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Electricity Markets

Managing the Continuing Reconstruction of Resource Adequacy Requirements

By Matt King, Director, Markets & Analytics, GDS Associates

The topic du jour in organized power markets and across the power industry has been resource adequacy, which is the ability of the electricity system to reliably meet demand under a broad range of conditions.

In recent years, that ability has been stressed by extreme weather events, the ongoing grid transition to a decarbonized future (both thermal plant retirements and new renewable generation), and novel load growth. These motivators for overhauling resource adequacy requirements continue to strengthen, and every region of the country is actively considering or implementing major changes.

Resource adequacy requirements are the combination of setting appropriate planning reserve margins as well as determining how much accredited capacity should be afforded to specific generation resources. Through these processes, demand is met with supply according to a defined level of reliability for an upcoming period.

Across the country, regional operators are pursuing changes to how both planning reserve margins and capacity accreditation are determined. Resource adequacy is also being assessed over more granular time periods (e.g., in winter and summer separately instead of over an entire year). Shifting the resource adequacy assessment period compounds the level of change to both load requirements and supply accreditation.

New Models Have Dramatic Effects

Planning reserve margins and contemporary accreditation methods leverage loss-of-load expectation models to simulate system reliability and resources’ capability to serve load. In light of recent reliability events and anticipated grid transition, regional operators are modifying the inputs and assumptions of those models to consider additional risk.

The incorporation of additional risk results in higher planning reserve margins and lower resource accreditation to meet the same level of reliability. At the same time, the shift to assessing over sub-annual periods can move the traditional focal point of resource adequacy away from system peak demand. As particular times of the year are individually assessed, including in light of new risks, there can be dramatic results.

For example, the Southwest Power Pool recently presented initial figures that indicate it could need a 45% winter reserve margin in 2026, as compared to its current 15% reserve margin requirement, which does not apply to winter. The Midcontinent Independent System Operator has already implemented a four-season construct, which imposed non-summer capacity requirements that previously did not need to be planned for and significantly reduced the value of solar capacity outside of summer (to name just one effect).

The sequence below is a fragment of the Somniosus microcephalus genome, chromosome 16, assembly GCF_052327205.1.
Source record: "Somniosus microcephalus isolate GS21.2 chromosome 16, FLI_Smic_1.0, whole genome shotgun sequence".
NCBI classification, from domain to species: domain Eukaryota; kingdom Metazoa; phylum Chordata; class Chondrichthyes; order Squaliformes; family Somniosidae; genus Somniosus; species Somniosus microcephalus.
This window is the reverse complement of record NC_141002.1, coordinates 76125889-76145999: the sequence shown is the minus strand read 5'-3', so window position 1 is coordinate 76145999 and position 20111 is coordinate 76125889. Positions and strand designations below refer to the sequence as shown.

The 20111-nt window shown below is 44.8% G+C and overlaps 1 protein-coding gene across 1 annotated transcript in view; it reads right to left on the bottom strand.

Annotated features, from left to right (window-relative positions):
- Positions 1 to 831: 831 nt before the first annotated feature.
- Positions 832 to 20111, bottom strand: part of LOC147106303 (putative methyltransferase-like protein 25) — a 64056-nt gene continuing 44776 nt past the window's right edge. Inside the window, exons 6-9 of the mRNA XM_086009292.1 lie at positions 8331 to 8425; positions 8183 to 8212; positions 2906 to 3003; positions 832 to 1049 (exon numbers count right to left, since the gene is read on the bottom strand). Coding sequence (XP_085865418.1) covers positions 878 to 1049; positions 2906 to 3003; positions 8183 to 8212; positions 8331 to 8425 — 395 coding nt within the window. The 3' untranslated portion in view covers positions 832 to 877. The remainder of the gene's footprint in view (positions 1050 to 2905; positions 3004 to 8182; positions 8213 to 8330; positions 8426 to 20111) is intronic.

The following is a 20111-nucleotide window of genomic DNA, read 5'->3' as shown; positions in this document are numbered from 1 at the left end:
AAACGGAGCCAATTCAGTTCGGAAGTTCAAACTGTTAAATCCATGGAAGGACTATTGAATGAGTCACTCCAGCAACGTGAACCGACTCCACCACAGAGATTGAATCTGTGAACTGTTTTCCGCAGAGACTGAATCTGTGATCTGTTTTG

Despite already having implemented those significant changes, MISO continues to pursue additional reforms and recently released a study revealing results for various resource technologies under its proposed accreditation method. For the summer season, the accreditation of solar resources on average today would be 32% — dropping to 9% by 2027 and 4% in 2032 — a far cry from some solar resources that previously received greater than 50% capacity credit for the entire year.

Plan Accordingly

Both the magnitude and pace of change to resource adequacy requirements pose a major challenge to utilities’ ability to plan, especially for public power utilities with an obligation to reliably serve at affordable rates. Decision makers and planners need to consider (1) today’s rules and how to operate successfully under those rules; (2) rules that are actively in flux, may have already been filed for approval, or are being implemented for future years; and (3) rules that, given current trends, are likely to be overhauled in the coming years.

In addition to the confluence of rule changes, decision makers and planners need to be aware of the surrounding regional system since model-derived planning reserve margin and accreditation results are driven heavily by system composition. For example, will solar proliferation over the next 20 years in MISO be as aggressive as anticipated, or more or less so? Recognizing that industry changes can result in cost increases, utilities need to carefully evaluate and consider the impact of increased capacity requirements and reduced resource accreditation on their costs and ultimate rate affordability.

Although reform efforts will persist beyond this year, 2024 is shaping up to be a critical year for advancing resource adequacy changes and their trajectory for future years.

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